West Ariel could end the housing shortage in his city, he said.
“There were periods when almost [no new construction] was approved and the city grew older” because people who were born there were forced to leave due to the housing crunch, said Shviro. “The time has come to approve this neighborhood, which has been planned for a long time.”
West Ariel will be built on state land that is within Ariel’s jurisdiction and will not encroach on privately owned land, he said. “We are within the consensus, and I praise Elkin and Prime Minister Naftali Bennett for approving the new neighborhood,” Shviro said, adding: “Ariel has Ariel’s land and Salfit has Salfit’s land. I don’t take from them and they don’t take from me.”
Hagit Ofran of Peace Now said the plan would not have been approved had it been submitted to the cabinet for a vote or been discussed in a public forum.
“The Housing Ministry took advantage of a plan approved 30 years ago to dramatically change the heart of the West Bank,” she said. Peace Now officials, echoing the governor of Salfit Governate, call the proposed neighborhood a new settlement and said it would wreak great damage to life in the area and the likelihood of reaching a two-state solution.
About a year ago the unauthorized settlement farm outpost of Nof Avi was established on part of the site designated for West Ariel. These ranch outposts are becoming increasingly common, since they enable a small number of residents to take control of large areas by grazing livestock. Sara and Israel Rapoport live in Nof Avi, which includes a sheep pen and two homes. When we visited them this week, there were also two Thai workers there.
The Rapoports came to Nof Avi after they were evicted from a similar outpost they established near the settlement of Kedar. They say they are there to guard the state-owned land, preventing Palestinians from squatting on it until the new neighborhood is built, before moving on.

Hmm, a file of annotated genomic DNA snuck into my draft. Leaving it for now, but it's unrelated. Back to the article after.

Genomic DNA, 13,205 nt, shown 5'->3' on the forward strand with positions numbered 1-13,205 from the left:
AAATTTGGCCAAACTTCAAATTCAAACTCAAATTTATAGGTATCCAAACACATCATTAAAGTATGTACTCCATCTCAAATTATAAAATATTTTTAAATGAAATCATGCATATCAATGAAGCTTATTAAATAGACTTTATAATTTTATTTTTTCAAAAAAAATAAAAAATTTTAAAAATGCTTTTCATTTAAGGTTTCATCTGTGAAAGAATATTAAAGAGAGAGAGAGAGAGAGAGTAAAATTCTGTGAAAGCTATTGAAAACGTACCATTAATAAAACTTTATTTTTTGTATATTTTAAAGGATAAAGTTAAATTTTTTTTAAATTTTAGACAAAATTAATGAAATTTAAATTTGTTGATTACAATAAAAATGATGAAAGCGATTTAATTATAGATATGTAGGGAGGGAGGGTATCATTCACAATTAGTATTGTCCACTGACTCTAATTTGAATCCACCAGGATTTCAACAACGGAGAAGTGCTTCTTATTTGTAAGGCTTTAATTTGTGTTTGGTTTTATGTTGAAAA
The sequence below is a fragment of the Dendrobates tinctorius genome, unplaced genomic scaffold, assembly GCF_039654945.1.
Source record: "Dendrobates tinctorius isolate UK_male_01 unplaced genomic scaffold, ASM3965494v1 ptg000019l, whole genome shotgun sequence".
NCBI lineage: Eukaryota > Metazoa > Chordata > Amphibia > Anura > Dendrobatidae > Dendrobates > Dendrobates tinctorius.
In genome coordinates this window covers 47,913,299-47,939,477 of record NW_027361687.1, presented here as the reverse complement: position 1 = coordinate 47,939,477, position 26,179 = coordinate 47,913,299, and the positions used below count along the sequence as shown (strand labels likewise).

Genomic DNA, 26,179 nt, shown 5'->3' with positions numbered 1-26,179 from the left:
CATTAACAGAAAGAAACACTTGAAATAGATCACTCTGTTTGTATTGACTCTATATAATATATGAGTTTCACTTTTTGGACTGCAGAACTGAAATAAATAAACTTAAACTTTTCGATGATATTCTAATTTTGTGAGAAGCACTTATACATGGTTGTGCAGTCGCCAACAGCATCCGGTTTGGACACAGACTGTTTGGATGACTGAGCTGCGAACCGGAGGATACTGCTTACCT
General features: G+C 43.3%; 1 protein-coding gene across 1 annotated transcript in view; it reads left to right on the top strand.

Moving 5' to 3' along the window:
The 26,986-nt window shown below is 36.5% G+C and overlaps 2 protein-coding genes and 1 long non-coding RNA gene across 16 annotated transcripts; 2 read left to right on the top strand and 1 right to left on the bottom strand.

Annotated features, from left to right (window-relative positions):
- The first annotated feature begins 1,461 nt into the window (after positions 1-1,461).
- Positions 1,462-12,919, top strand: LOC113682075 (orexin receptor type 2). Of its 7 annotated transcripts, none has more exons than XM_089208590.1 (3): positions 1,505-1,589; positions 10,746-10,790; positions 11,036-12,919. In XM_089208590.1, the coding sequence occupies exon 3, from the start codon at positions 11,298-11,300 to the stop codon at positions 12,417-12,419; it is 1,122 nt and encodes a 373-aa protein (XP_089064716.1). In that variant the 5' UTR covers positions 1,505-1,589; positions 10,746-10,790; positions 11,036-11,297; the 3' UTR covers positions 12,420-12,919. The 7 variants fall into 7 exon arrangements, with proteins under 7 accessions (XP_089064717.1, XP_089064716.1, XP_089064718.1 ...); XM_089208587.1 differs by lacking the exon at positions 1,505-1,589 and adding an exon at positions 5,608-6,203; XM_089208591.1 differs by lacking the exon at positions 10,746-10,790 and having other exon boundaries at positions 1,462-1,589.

Shviro, Ariel’s mayor, told Haaretz he wasn’t familiar with the outpost.
When Nof Avi was established, Palestinians demonstrated against it, saying it caused them to lose access to their own agricultural lands.
Another issue for residents of Salfit is the access road to West Ariel. The main entrance to Salfit is just meters before a checkpoint at the entrance to Ariel. The road, while designated a “main thoroughfare,” is in fact a narrow, winding road between the Palestinian town and Route 5, a highway. The road to the new neighborhood branches off of this road, leading Salfit residents to fear that at some point they will be prohibited from using the road due to “security concerns.”
Shviro says the fears are unsubstantiated and there are no plans to restrict Palestinian traffic on the road.
Construction and Housing Ministry sources said the multi-year delay in launching West Ariel stems from difficulties in planning the neighborhood’s access road. Only now, after these problems were solved, could the tender process begin to build the neighborhood, said ministry sources. The original plan for the road would have encroached on private land, said the sources. In 2015, after the route was altered, planning of the road began in earnest.